222 Characteristics of Pandemic H1N1 Influenza in Inpatient and Outpatient Populations

Friday, March 19, 2010
Grand Hall (Hyatt Regency Atlanta)
William A. Fischer, MD , The Johns Hopkins Hospital, Baltimore, MD
Abigail L. Carlson , The Johns Hopkins Hospital, Baltimore, MD
Alison E. Turnbull, DVM, MPH , Johns Hopkins University Bloomberg School of Public Health, Baltimore, MD
Alicia P. Budd, MPH , The Johns Hopkins Hospital, Baltimore, MD
Alexandra Valsamakis, MD, PhD , The Johns Hopkins Hospital, Baltimore, MD
Trish Perl, MD, MSc , The Johns Hopkins Hospital, Baltimore, MD
Background: In April 2009, a new strain of influenza was discovered in two children from California. Though clinical features of inpatients with pandemic H1N1 (pH1N1) have previously been reported, questions remain regarding the clinical and epidemiologic features of this pandemic.

Objective: To describe the clinical and epidemiologic characteristics of patients presenting to the Johns Hopkins Hospital (JHH) with influenza A during the first wave of pH1N1.

Methods: The first case of pH1N1 at JHH was reported during the first week of May.  Peak incidence during wave 1 occurred the week of June 26, 2009.  This case series describes all inpatients and outpatients who were diagnosed at JHH with influenza A from June 1, 2009 to August 15, 2009. Using a retrospective chart review approach with a standardized data abstraction form, patient information including demographics, past medical history, presenting symptoms and outcomes was collected by three reviewers.  All testing was performed at JHH using direct fluorescence antibody detection, shell vial culture, and virus culture.  Confirmation of pandemic strains of H1N1 was performed by the Maryland State Health Department.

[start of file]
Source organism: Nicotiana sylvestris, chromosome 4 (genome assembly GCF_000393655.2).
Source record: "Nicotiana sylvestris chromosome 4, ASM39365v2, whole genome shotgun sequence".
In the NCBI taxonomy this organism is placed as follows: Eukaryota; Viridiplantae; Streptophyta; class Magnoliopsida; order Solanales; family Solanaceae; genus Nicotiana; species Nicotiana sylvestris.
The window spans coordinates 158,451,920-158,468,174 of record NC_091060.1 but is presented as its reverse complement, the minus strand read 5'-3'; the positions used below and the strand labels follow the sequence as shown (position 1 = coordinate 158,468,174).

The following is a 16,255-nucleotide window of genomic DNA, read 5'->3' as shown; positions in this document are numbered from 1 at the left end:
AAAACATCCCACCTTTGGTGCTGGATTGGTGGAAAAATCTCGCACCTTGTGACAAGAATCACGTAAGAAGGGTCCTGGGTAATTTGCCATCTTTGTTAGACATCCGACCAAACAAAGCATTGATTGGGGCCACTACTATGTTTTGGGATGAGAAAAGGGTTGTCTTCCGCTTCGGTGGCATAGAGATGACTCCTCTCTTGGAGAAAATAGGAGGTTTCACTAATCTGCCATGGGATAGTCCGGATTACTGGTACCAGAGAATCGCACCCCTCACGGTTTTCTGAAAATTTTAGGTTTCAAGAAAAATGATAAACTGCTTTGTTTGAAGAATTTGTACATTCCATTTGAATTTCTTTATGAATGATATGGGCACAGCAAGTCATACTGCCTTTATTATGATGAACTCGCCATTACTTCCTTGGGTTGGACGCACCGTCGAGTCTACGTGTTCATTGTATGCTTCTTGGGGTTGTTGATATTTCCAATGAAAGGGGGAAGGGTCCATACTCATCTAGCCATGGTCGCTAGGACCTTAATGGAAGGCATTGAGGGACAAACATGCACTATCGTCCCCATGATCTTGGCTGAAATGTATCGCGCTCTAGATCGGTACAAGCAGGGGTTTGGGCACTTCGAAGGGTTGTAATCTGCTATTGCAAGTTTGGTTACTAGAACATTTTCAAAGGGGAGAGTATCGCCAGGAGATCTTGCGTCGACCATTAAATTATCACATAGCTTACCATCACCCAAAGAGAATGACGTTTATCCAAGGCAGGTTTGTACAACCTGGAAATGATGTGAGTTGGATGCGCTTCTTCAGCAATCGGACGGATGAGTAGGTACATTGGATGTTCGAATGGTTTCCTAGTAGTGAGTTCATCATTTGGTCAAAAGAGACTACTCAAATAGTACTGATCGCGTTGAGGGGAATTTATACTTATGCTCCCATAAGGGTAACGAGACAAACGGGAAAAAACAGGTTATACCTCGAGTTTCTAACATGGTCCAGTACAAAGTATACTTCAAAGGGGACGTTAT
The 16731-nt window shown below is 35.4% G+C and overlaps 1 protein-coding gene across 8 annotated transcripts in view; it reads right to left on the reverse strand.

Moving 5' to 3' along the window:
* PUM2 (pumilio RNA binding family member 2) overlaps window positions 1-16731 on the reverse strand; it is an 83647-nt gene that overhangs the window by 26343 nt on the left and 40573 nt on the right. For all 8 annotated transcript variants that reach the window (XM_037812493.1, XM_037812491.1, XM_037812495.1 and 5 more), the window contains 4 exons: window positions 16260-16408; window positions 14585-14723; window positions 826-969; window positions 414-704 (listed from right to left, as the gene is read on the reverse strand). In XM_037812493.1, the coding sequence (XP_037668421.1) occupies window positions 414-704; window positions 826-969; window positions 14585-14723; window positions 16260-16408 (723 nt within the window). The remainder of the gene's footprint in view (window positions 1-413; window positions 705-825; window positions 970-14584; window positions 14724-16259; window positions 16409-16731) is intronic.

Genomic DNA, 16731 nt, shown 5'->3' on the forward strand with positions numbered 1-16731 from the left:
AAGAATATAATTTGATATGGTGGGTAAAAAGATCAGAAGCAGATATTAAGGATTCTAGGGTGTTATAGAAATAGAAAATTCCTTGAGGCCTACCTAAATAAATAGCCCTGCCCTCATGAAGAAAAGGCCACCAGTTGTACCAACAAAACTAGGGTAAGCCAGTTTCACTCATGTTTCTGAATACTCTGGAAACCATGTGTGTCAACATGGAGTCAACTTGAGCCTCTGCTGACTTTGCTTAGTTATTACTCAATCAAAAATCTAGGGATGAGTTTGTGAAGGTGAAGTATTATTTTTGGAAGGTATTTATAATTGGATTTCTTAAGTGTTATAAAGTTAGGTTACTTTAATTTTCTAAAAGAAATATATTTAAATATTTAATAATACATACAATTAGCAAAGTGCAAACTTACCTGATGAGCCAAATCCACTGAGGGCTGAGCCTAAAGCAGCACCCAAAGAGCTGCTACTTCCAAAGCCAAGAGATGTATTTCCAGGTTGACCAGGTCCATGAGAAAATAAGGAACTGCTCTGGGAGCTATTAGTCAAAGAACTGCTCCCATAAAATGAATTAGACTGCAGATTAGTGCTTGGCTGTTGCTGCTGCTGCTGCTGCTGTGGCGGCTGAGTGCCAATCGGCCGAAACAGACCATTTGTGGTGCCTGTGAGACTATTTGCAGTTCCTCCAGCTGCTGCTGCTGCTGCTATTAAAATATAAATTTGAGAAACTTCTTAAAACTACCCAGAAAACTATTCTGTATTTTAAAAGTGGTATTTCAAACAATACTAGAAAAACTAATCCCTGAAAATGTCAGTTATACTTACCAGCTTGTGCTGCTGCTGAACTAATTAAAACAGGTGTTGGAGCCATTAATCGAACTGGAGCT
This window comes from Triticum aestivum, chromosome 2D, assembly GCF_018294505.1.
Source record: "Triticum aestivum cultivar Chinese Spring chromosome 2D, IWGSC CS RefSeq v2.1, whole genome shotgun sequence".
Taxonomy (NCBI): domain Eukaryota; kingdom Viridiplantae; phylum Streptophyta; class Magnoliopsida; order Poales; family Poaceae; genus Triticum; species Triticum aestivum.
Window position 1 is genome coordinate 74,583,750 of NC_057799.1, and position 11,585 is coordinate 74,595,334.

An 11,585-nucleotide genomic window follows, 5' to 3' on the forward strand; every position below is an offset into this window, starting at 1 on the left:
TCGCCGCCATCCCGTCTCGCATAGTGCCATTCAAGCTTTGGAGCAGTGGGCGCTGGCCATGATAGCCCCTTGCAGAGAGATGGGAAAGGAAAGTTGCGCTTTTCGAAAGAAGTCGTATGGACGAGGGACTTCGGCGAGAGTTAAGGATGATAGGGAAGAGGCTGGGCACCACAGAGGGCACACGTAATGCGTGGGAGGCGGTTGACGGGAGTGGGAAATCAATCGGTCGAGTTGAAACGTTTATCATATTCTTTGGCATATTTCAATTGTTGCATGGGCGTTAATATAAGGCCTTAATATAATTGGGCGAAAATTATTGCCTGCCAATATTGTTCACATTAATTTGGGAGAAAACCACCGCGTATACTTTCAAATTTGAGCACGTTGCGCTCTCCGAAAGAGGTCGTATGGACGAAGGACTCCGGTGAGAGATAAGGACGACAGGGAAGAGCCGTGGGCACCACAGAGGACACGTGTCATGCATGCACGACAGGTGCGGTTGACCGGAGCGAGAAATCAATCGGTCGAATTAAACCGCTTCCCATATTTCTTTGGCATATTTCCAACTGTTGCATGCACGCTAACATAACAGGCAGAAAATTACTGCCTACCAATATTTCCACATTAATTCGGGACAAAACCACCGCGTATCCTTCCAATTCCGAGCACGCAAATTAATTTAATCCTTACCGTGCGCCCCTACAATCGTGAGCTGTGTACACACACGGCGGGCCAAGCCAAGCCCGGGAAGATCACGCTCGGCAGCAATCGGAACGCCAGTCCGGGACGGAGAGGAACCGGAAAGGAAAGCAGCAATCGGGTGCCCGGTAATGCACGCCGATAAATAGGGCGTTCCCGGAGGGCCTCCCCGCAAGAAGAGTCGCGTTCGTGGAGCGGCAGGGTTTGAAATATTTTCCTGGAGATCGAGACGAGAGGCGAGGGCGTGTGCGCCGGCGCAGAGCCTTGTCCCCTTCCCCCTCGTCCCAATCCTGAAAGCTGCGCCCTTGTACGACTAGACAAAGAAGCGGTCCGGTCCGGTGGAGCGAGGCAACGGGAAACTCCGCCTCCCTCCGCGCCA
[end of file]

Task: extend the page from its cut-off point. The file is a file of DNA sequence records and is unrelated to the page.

Results:  A total of 172 patients (50 inpatients and 122 outpatients ) met inclusion criteria.  133 (77.3%) were African-American and 90 (52.3%) were male.  Patients  5-65 years of age made up 76.7% of all patients.  Asthma was the most common underlying co-morbidity, however 47 patients (27.3%) had no significant past medical history.  Diagnoses of sickle cell anemia and diabetes were significantly associated with admission to the hospital (p=0.007 and p=0.001, respectively).   143 patients (83.1%) met the CDC definition of influenza-like illness (ILI).  Among the 50 inpatients, 17 (34.0%) were admitted to the ICU.  The number of co-morbid conditions did not correlate with admission to the hospital or to the ICU.  Among 37 inpatients who received antivirals >48 hours after symptom onset, 9 (24.3%) developed bacterial pneumonia, 4 (10.8%) developed bacteremia, and 2 (5.4%) died.  Among the 13 inpatients receiving antivirals <48 hours after symptoms onset, 1 (7.7%) developed bacterial pneumonia.  No bacteremia and no death occurred in this group.

Conclusions:   This represents the largest case series of inpatients and outpatients reported to date. Pandemic H1N1 influenza remains a mild illness for most patients.  Sickle cell patients and those with diabetes may be more likely to require inpatient admission, but there were no significant associations between number of co-morbidities and ICU admission.  A significant portion of patients (26.9%) did not meet the CDC definition of ILI, emphasizing the need for clinical judgment in diagnosis.  The difference in outcomes between those who began antiviral treatment <48 hours from symptom onset and those in whom treatment was delayed highlights the importance of prompt antiviral therapy in cases where influenza is suspected.